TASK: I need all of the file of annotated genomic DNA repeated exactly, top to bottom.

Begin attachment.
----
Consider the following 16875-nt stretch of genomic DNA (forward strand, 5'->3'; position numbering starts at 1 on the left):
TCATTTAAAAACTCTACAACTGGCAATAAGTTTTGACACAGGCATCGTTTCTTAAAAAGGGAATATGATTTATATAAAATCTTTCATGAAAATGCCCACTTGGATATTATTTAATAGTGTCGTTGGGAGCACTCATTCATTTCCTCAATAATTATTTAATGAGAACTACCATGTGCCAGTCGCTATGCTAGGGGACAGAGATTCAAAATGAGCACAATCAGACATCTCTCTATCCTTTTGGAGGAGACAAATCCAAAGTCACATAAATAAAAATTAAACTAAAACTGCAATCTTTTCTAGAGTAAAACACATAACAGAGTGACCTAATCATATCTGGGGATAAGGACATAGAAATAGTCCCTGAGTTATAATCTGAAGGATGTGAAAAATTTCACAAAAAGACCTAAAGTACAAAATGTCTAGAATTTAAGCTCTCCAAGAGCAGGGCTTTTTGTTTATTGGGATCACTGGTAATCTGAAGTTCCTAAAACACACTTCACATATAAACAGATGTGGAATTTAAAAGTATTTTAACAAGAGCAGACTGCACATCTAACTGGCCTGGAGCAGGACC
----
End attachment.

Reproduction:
Consider the following 16875-nt stretch of genomic DNA (forward strand, 5'->3'; position numbering starts at 1 on the left):
TCATTTAAAAACTCTACAACTGGCAATAAGTTTTGACACAGGCATCGTTTCTTAAAAAGGGAATATGATTTATATAAAATCTTTCATGAAAATGCCCACTTGGATATTATTTAATAGTGTCGTTGGGAGCACTCATTCATTTCCTCAATAATTATTTAATGAGAACTACCATGTGCCAGTCGCTATGCTAGGGGACAGAGATTCAAAATGAGCACAATCAGACATCTCTCTATCCTTTTGGAGGAGACAAATCCAAAGTCACATAAATAAAAATTAAACTAAAACTGCAATCTTTTCTAGAGTAAAACACATAACAGAGTGACCTAATCATATCTGGGGATAAGGACATAGAAATAGTCCCTGAGTTATAATCTGAAGGATGTGAAAAATTTCACAAAAAGACCTAAAGTACAAAATGTCTAGAATTTAAGCTCTCCAAGAGCAGGGCTTTTTGTTTATTGGGATCACTGGTAATCTGAAGTTCCTAAAACACACTTCACATATAAACAGATGTGGAATTTAAAAGTATTTTAACAAGAGCAGACTGCACATCTAACTGGCCTGGAGCAGGACC